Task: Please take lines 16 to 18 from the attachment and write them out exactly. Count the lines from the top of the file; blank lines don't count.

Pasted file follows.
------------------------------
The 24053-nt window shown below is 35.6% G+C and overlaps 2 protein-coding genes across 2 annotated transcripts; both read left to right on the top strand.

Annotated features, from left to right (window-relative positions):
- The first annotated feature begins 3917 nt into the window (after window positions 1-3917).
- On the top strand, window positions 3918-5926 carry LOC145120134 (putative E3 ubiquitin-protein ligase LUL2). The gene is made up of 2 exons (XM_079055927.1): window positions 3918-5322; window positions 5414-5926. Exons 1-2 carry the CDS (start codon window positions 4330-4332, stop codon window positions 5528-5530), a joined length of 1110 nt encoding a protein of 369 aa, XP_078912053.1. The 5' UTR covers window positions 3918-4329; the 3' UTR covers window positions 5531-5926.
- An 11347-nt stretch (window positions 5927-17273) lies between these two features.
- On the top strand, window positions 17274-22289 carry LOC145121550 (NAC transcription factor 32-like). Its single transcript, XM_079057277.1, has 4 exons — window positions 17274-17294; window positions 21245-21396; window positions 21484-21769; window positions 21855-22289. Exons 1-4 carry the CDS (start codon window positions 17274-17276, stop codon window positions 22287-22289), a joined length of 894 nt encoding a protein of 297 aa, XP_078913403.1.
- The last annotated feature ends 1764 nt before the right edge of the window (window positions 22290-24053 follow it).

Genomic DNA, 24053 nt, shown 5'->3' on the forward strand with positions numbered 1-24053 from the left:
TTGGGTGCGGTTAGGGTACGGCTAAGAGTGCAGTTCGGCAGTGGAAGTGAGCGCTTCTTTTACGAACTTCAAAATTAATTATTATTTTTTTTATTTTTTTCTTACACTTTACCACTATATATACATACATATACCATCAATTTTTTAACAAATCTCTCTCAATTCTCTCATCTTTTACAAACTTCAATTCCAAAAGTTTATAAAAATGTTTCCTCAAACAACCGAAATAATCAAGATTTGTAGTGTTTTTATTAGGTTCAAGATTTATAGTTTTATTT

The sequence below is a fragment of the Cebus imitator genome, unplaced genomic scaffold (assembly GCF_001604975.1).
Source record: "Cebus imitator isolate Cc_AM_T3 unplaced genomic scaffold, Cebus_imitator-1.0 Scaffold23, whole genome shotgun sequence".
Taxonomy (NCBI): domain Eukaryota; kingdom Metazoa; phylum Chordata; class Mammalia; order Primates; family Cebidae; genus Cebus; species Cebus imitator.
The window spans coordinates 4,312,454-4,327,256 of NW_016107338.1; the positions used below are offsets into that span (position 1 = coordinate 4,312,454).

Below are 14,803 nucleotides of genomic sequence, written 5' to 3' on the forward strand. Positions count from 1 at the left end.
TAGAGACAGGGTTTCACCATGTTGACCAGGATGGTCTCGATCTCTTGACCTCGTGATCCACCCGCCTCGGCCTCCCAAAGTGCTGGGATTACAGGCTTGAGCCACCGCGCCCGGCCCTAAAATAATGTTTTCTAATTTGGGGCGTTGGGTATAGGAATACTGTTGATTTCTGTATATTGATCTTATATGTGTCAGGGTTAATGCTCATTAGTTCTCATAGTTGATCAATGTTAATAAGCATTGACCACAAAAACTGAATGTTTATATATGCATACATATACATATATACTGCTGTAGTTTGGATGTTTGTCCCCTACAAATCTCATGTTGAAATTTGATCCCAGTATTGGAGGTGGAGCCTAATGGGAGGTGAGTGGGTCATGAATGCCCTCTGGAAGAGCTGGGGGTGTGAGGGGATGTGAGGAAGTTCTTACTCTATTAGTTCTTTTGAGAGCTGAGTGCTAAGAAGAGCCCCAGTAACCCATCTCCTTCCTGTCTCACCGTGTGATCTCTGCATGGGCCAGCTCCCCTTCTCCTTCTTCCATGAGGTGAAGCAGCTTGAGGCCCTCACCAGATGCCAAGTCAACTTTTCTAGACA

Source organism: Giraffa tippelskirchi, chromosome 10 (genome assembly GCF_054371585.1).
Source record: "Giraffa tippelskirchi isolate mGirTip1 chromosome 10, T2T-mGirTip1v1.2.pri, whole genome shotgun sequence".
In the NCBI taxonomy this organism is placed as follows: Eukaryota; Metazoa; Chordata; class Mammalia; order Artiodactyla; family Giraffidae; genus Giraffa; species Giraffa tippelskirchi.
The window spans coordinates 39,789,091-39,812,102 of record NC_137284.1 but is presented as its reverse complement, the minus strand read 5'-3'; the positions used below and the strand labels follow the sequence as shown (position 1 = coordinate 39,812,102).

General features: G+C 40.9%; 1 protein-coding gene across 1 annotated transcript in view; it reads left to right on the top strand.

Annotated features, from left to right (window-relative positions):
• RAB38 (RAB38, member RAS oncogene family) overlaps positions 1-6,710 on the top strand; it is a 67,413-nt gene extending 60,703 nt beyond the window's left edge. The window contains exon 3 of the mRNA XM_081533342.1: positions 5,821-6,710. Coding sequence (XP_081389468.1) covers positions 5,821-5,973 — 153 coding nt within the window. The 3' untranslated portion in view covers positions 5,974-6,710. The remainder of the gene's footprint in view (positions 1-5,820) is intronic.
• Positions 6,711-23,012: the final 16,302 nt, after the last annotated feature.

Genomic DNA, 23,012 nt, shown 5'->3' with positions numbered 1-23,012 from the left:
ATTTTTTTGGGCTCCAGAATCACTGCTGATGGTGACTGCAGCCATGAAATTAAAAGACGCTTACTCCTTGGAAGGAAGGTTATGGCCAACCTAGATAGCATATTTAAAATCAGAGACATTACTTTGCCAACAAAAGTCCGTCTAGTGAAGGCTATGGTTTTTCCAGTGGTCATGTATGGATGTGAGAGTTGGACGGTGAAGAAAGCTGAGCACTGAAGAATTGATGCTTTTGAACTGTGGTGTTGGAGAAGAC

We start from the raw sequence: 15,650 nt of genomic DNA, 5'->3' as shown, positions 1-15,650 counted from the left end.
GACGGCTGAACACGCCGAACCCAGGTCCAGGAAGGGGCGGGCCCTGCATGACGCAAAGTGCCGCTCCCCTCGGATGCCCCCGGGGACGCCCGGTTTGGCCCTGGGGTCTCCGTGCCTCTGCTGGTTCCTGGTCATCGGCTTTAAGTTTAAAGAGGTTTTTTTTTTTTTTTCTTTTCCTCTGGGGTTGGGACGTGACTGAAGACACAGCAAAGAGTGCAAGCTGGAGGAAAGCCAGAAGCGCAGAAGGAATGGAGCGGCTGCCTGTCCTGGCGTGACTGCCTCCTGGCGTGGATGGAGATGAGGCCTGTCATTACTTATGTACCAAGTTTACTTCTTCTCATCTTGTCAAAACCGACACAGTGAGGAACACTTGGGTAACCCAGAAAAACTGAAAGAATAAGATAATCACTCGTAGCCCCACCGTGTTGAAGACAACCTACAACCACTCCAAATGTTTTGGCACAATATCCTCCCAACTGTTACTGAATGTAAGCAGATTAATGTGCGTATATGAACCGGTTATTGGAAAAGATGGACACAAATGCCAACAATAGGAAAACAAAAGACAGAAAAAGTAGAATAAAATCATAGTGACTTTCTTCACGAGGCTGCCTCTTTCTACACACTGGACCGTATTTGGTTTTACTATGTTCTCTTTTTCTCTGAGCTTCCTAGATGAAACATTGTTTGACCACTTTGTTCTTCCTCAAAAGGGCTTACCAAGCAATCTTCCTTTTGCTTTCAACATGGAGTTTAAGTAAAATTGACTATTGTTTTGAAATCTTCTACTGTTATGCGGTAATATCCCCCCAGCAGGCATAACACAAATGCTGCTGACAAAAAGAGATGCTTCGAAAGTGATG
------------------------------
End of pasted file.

Source organism: Giraffa tippelskirchi, chromosome 10 (genome assembly GCF_054371585.1).
Source record: "Giraffa tippelskirchi isolate mGirTip1 chromosome 10, T2T-mGirTip1v1.2.pri, whole genome shotgun sequence".
In the NCBI taxonomy this organism is placed as follows: Eukaryota; Metazoa; Chordata; class Mammalia; order Artiodactyla; family Giraffidae; genus Giraffa; species Giraffa tippelskirchi.